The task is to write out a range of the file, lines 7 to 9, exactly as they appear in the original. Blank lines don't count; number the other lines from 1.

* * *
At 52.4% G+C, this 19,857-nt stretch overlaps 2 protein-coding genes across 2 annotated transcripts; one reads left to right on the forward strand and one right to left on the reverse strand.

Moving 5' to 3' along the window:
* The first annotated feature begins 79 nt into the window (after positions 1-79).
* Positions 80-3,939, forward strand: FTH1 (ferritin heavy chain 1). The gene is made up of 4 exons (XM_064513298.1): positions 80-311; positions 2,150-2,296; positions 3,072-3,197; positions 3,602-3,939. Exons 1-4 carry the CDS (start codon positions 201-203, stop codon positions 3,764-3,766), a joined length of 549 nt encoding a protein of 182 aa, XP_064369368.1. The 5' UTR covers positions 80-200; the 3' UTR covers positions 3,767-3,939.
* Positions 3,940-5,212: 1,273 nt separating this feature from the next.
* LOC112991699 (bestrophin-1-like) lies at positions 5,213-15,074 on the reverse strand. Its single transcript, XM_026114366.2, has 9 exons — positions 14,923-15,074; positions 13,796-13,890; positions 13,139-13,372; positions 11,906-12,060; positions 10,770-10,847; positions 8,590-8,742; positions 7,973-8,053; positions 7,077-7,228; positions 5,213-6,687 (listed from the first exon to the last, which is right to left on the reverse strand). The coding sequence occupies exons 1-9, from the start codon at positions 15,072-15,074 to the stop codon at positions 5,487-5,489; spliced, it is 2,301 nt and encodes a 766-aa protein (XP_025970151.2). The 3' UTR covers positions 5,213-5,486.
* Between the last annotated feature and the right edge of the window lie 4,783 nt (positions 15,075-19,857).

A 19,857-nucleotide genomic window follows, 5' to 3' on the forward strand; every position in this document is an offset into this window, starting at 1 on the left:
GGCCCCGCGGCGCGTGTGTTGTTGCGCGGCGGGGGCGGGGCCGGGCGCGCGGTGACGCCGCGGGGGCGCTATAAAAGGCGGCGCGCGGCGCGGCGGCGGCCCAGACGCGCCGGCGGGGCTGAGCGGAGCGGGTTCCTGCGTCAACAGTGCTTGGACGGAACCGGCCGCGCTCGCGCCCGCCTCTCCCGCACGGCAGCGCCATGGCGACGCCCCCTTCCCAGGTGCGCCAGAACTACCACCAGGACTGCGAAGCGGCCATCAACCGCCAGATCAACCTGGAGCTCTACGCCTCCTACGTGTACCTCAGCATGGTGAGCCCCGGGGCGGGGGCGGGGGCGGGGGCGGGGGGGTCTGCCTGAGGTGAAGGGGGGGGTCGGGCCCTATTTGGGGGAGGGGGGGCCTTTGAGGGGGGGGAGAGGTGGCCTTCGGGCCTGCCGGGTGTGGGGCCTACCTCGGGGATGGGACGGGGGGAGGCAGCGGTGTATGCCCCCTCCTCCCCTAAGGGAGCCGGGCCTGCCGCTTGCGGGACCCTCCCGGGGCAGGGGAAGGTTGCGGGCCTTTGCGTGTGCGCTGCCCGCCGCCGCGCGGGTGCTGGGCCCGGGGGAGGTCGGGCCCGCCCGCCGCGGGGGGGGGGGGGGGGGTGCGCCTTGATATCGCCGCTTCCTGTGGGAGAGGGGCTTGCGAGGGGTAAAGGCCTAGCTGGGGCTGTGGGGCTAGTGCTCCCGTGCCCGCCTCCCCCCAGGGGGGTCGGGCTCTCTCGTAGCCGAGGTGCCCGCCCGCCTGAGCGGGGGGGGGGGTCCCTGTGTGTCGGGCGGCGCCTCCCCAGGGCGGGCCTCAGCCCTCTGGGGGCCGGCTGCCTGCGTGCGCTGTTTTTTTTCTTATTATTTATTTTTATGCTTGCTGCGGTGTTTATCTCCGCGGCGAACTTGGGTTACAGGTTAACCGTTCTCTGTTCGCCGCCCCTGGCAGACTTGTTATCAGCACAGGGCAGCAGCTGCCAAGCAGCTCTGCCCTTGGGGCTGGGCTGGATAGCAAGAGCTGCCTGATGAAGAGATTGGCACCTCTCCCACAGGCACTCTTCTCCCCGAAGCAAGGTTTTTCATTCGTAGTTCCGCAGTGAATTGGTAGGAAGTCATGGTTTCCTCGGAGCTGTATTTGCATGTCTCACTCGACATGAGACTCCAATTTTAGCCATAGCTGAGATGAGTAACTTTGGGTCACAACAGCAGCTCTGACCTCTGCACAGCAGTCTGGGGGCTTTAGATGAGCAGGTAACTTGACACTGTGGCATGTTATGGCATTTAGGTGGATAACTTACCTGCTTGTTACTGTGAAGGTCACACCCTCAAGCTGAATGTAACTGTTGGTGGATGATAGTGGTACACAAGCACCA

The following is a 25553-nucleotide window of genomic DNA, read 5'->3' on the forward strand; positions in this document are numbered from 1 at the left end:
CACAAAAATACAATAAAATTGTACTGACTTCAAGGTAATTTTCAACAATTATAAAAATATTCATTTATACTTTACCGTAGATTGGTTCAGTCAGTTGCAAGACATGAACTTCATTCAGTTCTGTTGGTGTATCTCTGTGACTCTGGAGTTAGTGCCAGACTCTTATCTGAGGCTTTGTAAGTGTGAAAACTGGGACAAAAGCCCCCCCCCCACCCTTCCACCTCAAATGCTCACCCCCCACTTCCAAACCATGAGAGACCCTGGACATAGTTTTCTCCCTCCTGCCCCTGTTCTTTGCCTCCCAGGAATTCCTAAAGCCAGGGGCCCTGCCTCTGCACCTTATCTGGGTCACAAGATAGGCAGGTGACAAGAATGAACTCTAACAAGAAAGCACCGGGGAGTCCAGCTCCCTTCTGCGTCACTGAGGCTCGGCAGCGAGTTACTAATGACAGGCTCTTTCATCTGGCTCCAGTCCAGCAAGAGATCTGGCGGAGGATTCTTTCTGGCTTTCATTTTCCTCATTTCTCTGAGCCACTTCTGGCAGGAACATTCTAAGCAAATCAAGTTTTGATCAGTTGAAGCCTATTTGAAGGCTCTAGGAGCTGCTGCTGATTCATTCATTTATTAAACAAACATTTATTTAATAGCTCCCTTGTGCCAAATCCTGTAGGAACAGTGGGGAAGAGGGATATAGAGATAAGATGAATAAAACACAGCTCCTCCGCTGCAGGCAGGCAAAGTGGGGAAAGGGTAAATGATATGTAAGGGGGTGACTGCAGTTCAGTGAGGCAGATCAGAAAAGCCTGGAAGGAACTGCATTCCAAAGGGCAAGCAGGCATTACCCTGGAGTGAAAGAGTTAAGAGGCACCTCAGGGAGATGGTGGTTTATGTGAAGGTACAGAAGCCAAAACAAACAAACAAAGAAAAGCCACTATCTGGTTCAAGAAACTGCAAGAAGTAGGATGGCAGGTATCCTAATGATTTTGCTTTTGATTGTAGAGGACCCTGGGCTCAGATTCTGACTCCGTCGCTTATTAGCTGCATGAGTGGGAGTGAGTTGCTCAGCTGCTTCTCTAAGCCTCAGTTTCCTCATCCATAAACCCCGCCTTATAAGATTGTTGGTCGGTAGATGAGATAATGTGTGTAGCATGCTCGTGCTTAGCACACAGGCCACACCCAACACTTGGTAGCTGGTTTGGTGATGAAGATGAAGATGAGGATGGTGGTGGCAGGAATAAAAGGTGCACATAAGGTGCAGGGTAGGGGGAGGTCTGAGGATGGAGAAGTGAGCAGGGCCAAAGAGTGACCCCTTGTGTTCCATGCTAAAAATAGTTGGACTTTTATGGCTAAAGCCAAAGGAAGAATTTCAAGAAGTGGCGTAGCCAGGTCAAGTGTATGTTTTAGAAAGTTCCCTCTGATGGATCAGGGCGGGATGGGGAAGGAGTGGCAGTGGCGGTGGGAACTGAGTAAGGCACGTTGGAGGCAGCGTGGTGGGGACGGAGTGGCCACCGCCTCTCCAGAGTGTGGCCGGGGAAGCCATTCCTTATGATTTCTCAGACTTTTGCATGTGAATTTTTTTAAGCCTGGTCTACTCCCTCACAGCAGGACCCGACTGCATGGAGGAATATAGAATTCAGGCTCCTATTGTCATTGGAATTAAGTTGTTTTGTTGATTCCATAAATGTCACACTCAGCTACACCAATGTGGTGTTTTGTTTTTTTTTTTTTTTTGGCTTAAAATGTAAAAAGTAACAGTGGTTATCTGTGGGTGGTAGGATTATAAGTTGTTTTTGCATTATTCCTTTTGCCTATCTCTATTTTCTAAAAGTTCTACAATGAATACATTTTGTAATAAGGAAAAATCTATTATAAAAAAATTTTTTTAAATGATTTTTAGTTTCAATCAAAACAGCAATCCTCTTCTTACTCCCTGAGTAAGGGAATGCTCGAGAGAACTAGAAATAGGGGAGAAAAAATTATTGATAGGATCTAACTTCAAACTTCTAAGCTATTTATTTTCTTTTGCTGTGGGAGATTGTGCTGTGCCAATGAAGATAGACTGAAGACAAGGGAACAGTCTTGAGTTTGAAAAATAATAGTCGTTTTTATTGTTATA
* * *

* Between the last annotated feature and the right edge of the window lie 4,783 nt (positions 15,075-19,857).

A 19,857-nucleotide genomic window follows, 5' to 3' on the forward strand; every position in this document is an offset into this window, starting at 1 on the left:
GGCCCCGCGGCGCGTGTGTTGTTGCGCGGCGGGGGCGGGGCCGGGCGCGCGGTGACGCCGCGGGGGCGCTATAAAAGGCGGCGCGCGGCGCGGCGGCGGCCCAGACGCGCCGGCGGGGCTGAGCGGAGCGGGTTCCTGCGTCAACAGTGCTTGGACGGAACCGGCCGCGCTCGCGCCCGCCTCTCCCGCACGGCAGCGCCATGGCGACGCCCCCTTCCCAGGTGCGCCAGAACTACCACCAGGACTGCGAAGCGGCCATCAACCGCCAGATCAACCTGGAGCTCTACGCCTCCTACGTGTACCTCAGCATGGTGAGCCCCGGGGCGGGGGCGGGGGCGGGGGCGGGGGGGTCTGCCTGAGGTGAAGGGGGGGGTCGGGCCCTATTTGGGGGAGGGGGGGCCTTTGAGGGGGGGGAGAGGTGGCCTTCGGGCCTGCCGGGTGTGGGGCCTACCTCGGGGATGGGACGGGGGGAGGCAGCGGTGTATGCCCCCTCCTCCCCTAAGGGAGCCGGGCCTGCCGCTTGCGGGACCCTCCCGGGGCAGGGGAAGGTTGCGGGCCTTTGCGTGTGCGCTGCCCGCCGCCGCGCGGGTGCTGGGCCCGGGGGAGGTCGGGCCCGCCCGCCGCGGGGGGGGGGGGGGGGGTGCGCCTTGATATCGCCGCTTCCTGTGGGAGAGGGGCTTGCGAGGGGTAAAGGCCTAGCTGGGGCTGTGGGGCTAGTGCTCCCGTGCCCGCCTCCCCCCAGGGGGGTCGGGCTCTCTCGTAGCCGAGGTGCCCGCCCGCCTGAGCGGGGGGGGGGGTCCCTGTGTGTCGGGCGGCGCCTCCCCAGGGCGGGCCTCAGCCCTCTGGGGGCCGGCTGCCTGCGTGCGCTGTTTTTTTTCTTATTATTTATTTTTATGCTTGCTGCGGTGTTTATCTCCGCGGCGAACTTGGGTTACAGGTTAACCGTTCTCTGTTCGCCGCCCCTGGCAGACTTGTTATCAGCACAGGGCAGCAGCTGCCAAGCAGCTCTGCCCTTGGGGCTGGGCTGGATAGCAAGAGCTGCCTGATGAAGAGATTGGCACCTCTCCCACAGGCACTCTTCTCCCCGAAGCAAGGTTTTTCATTCGTAGTTCCGCAGTGAATTGGTAGGAAGTCATGGTTTCCTCGGAGCTGTATTTGCATGTCTCACTCGACATGAGACTCCAATTTTAGCCATAGCTGAGATGAGTAACTTTGGGTCACAACAGCAGCTCTGACCTCTGCACAGCAGTCTGGGGGCTTTAGATGAGCAGGTAACTTGACACTGTGGCATGTTATGGCATTTAGGTGGATAACTTACCTGCTTGTTACTGTGAAGGTCACACCCTCAAGCTGAATGTAACTGTTGGTGGATGATAGTGGTACACAAGCACCA